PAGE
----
Advertisement

Spanish Expression of the Day: Bajar los humos

Alex Dunham
Alex Dunham - [email protected]
Spanish Expression of the Day: Bajar los humos
In Spanish you can also say that someone tiene muchos humos (‘has lots of smoke’) to describe them as egotistical. Photo: Pascal Meier/Unsplash

What does ‘bring down the smoke’ mean in Spanish? If you know someone who is arrogant, you should learn this expression.

Advertisement

Languages around the world are full of brilliant metaphorical expressions, and Spanish is no exception. 

On this occasion we’re looking at the expression bajar los humos, or bajarle los humos a alguien

Advertisement

In its literal sense it means ‘to bring down the smoke’ or ‘to bring down someone’s smoke’, but it’s really used in situations where you make an arrogant person see that they’re not as superior as they thought. 

It’s not quite the same as to take the wind out of someone’s sails, as that doesn’t necessarily mean that the person who is caused to lose confidence is arrogant in the first place. 

Bajar los humos is definitely more applicable to those who are full of themselves without reason rather than justifiably self-assured.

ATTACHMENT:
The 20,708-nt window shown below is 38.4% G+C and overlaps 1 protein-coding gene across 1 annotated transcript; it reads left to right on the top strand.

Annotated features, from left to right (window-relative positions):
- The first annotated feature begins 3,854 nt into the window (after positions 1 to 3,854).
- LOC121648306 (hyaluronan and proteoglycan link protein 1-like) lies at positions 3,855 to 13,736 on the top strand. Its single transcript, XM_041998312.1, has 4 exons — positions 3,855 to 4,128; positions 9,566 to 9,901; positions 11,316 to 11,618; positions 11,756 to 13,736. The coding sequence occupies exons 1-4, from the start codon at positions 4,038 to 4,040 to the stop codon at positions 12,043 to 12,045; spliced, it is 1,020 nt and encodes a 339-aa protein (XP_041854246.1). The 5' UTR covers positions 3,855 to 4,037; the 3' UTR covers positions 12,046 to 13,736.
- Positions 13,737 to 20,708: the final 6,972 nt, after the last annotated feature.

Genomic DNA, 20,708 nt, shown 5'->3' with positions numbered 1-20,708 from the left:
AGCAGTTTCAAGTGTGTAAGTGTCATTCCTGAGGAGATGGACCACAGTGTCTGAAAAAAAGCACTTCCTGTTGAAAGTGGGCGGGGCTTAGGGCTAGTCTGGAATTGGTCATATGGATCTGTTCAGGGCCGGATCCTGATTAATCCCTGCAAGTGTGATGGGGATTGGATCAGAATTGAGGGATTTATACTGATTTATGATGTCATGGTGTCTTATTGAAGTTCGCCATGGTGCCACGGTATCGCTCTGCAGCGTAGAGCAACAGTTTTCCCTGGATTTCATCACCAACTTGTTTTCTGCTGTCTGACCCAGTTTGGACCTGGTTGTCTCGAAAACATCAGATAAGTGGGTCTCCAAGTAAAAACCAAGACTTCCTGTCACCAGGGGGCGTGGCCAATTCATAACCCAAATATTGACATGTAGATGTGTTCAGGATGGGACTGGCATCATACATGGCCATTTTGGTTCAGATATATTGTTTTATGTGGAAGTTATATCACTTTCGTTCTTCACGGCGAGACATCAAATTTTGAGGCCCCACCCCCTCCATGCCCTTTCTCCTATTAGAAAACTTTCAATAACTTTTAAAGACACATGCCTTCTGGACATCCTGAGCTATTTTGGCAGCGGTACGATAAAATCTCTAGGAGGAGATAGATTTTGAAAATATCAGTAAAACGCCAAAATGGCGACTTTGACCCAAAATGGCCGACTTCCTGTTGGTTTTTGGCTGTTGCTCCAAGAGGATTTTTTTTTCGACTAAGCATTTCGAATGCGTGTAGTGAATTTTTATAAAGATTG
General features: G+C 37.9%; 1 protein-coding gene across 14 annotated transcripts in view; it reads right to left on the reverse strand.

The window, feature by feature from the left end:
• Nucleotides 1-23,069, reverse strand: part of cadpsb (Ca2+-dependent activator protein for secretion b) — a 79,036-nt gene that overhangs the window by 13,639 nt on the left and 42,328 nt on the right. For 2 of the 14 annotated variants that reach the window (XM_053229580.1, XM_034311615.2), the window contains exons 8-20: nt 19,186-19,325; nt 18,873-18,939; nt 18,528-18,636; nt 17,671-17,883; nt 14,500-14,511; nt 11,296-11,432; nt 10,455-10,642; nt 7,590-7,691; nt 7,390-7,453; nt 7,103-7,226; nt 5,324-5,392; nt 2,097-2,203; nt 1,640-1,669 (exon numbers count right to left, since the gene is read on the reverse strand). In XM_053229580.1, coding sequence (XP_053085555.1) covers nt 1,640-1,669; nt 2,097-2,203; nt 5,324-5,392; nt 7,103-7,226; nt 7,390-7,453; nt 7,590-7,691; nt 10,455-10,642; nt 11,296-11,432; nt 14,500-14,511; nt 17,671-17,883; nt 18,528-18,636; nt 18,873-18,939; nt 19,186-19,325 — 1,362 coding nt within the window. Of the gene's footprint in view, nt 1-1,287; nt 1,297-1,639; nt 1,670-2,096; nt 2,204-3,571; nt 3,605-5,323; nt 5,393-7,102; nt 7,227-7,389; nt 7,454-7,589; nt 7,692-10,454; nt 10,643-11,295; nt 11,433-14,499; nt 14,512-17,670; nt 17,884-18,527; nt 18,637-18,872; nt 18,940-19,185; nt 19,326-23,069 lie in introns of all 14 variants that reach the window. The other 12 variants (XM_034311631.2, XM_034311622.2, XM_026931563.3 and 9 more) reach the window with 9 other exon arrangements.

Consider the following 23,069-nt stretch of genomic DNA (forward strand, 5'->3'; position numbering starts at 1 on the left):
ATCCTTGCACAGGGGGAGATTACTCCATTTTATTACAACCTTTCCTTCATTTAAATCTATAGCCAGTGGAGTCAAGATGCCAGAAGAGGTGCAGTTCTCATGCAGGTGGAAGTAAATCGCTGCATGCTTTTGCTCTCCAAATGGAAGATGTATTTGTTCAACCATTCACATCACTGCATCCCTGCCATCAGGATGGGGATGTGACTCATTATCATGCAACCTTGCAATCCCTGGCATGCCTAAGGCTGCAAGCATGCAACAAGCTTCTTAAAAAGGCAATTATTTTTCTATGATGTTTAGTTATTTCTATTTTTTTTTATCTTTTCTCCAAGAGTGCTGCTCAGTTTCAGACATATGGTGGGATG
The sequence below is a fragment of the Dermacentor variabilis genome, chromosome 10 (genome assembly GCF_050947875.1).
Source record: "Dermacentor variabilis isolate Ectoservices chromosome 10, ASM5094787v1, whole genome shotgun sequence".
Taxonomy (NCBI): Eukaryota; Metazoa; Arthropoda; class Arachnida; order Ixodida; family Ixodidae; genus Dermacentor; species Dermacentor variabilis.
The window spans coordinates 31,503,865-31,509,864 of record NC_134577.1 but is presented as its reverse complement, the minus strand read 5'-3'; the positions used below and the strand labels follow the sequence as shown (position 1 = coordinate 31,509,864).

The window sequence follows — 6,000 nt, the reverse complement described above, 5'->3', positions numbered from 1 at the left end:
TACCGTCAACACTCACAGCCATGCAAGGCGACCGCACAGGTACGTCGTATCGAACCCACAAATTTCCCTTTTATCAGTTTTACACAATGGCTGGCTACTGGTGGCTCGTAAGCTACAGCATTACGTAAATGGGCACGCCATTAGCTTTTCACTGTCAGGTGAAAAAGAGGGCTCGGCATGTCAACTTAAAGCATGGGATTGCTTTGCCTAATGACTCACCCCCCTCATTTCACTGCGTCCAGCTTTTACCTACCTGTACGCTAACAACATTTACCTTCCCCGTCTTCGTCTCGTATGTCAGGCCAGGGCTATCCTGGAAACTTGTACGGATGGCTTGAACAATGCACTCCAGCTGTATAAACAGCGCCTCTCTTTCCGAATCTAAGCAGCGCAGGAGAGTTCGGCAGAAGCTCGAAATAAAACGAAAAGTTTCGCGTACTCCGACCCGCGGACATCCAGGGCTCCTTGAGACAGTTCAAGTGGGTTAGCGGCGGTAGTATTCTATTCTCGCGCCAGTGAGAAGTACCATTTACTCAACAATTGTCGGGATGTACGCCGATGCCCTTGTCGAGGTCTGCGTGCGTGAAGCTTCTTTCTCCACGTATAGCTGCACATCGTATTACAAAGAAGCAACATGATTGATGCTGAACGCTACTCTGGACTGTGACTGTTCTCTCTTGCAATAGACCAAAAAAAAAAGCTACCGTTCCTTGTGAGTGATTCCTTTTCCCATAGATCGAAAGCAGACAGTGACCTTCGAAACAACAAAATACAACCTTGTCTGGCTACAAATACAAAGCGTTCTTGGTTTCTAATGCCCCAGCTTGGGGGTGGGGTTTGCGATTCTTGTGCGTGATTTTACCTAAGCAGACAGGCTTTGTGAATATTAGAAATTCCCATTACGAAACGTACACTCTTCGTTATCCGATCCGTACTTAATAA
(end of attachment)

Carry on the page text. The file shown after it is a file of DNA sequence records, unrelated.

A more appropriate translation of bajar los humos is therefore to take somebody down a peg (or two), as the Cambridge Dictionary defines this as “to show someone that they are not as important as they thought”.

Just as applicable in English is the expression to cut someone down to size.

Therefore, if you meet someone who is chulo (a show-off) or arrogante (arrogant), you may be interested in bajarle los humos.

In case you were wondering what ‘descending smoke’ has to do with dealing with arrogance, the origins of this expression date back to Roman times, as it was said that if someone ‘had much smoke’ they were conceited or pompous. 

Romans would depict their ancestors on frescoes in their homes and over time the oldest ones deteriorated due to sun exposure, other meteorological conditions and, you guessed it, smoke. Such damage caused by smoke and other elements was the way Romans had of knowing who was at the top of the family tree and was therefore most prestigious and important. 

In Spanish you can still say that someone tiene muchos humos (‘has lots of smoke’) to describe them as egotistical, which in turn explains the expression of getting them to ‘bring down their smoke’ themselves or with a little help from yourself or a situation. 

Examples:

¡Baja los humos un poco! ¡No seas tan flipado!

Take it down a peg or two! Don’t be so overconfident!

 

Hay que bajarle los humos un poco al nuevo, se cree Dios.

We need to cut the new guy down to size, he thinks he’s God.

More

Comments

Join the conversation in our comments section below. Share your own views and experience and if you have a question or suggestion for our journalists then email us at [email protected].
Please keep comments civil, constructive and on topic – and make sure to read our terms of use before getting involved.

Please log in to leave a comment.

See Also